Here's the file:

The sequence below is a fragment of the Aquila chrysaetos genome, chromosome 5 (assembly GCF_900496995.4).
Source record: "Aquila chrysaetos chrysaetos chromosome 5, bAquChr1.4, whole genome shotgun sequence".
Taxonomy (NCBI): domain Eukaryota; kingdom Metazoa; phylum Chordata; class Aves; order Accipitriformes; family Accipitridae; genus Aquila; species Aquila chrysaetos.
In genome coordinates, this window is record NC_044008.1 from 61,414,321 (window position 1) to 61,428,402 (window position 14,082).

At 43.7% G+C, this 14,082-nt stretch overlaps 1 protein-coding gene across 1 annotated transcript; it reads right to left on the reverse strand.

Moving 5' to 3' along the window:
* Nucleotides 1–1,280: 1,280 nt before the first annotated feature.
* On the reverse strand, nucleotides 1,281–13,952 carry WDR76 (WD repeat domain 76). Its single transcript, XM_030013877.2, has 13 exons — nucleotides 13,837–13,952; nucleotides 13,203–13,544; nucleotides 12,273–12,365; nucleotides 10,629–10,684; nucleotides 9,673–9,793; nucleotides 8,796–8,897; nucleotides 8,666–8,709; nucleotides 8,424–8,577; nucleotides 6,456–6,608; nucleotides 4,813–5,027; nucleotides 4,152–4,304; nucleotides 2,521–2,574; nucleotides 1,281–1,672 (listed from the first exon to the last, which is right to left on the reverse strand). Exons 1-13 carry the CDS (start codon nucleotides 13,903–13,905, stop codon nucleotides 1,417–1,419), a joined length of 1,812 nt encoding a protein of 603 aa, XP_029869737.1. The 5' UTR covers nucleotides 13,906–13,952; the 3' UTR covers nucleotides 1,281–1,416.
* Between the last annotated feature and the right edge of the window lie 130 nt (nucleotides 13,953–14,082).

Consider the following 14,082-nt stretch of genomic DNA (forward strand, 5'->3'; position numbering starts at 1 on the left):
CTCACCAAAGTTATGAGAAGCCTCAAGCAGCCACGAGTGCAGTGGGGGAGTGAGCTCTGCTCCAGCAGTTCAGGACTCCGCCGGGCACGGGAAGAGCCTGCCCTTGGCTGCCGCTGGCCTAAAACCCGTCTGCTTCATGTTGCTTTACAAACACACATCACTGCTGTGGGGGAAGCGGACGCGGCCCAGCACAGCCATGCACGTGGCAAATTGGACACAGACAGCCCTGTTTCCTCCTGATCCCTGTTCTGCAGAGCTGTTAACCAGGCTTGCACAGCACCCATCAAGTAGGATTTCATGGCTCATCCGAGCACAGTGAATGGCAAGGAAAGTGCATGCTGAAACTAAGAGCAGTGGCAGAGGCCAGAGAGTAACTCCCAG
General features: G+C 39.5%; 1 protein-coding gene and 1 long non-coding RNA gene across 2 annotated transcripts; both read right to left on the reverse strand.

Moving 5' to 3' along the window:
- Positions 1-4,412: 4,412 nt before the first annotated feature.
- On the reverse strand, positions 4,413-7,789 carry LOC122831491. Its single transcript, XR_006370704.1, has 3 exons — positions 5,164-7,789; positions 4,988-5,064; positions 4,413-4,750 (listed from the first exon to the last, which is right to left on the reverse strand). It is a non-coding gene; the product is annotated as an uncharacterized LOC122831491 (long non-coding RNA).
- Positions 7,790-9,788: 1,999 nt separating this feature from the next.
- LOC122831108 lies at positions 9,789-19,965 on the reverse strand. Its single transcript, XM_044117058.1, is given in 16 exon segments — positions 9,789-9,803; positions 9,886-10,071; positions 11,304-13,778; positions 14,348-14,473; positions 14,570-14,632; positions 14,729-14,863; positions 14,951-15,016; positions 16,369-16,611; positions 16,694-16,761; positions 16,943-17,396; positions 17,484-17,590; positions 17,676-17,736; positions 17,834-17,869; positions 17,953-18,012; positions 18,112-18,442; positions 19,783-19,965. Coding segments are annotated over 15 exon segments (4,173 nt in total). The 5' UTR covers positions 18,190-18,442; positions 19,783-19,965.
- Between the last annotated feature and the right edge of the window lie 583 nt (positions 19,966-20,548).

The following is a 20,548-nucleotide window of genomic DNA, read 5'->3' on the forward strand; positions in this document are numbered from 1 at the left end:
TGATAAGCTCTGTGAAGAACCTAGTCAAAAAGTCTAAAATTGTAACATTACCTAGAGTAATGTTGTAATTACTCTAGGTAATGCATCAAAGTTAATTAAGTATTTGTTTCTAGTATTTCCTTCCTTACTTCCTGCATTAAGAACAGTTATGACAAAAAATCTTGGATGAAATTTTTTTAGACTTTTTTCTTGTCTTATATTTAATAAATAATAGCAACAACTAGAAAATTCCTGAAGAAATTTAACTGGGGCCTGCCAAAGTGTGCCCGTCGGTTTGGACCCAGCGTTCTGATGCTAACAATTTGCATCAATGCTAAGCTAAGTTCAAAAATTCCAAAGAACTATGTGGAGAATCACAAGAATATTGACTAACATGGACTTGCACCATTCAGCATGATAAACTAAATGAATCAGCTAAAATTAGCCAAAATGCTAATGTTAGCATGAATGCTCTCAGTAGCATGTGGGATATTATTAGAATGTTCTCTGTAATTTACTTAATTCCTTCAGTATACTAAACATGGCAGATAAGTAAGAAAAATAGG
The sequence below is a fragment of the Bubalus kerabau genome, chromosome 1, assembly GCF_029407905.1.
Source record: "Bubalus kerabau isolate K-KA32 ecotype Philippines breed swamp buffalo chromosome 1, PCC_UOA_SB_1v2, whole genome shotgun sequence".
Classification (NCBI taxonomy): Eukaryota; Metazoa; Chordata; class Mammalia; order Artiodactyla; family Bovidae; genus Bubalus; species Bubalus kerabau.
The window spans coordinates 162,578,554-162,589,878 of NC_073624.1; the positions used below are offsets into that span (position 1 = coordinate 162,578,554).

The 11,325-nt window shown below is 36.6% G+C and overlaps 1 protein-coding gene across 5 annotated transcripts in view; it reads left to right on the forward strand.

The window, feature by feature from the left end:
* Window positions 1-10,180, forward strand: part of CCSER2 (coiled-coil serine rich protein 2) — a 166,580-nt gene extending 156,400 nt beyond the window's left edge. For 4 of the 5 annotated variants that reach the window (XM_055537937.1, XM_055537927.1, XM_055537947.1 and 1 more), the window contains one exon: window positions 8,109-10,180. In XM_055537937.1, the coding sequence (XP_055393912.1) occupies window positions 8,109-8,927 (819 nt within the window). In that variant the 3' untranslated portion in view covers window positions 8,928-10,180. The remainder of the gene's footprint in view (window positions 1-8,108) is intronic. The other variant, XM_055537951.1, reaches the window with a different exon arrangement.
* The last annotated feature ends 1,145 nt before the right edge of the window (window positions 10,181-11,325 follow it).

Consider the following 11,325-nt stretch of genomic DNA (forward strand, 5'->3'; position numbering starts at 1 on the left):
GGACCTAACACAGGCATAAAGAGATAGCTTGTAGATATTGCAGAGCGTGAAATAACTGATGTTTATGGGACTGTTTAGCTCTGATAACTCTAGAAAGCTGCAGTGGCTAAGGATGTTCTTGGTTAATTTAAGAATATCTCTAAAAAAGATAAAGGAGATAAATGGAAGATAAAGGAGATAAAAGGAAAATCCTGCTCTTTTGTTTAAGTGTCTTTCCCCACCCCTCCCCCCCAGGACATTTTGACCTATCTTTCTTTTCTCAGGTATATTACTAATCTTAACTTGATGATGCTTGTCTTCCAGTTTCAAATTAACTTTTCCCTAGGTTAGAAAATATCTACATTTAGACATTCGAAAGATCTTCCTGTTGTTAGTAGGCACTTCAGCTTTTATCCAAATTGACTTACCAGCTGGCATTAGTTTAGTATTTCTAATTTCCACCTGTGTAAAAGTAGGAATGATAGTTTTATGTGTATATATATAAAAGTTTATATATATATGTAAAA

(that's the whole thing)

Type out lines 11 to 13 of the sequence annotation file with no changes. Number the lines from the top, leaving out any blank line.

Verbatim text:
CTCACCAAAGTTATGAGAAGCCTCAAGCAGCCACGAGTGCAGTGGGGGAGTGAGCTCTGCTCCAGCAGTTCAGGACTCCGCCGGGCACGGGAAGAGCCTGCCCTTGGCTGCCGCTGGCCTAAAACCCGTCTGCTTCATGTTGCTTTACAAACACACATCACTGCTGTGGGGGAAGCGGACGCGGCCCAGCACAGCCATGCACGTGGCAAATTGGACACAGACAGCCCTGTTTCCTCCTGATCCCTGTTCTGCAGAGCTGTTAACCAGGCTTGCACAGCACCCATCAAGTAGGATTTCATGGCTCATCCGAGCACAGTGAATGGCAAGGAAAGTGCATGCTGAAACTAAGAGCAGTGGCAGAGGCCAGAGAGTAACTCCCAG
General features: G+C 39.5%; 1 protein-coding gene and 1 long non-coding RNA gene across 2 annotated transcripts; both read right to left on the reverse strand.

Moving 5' to 3' along the window: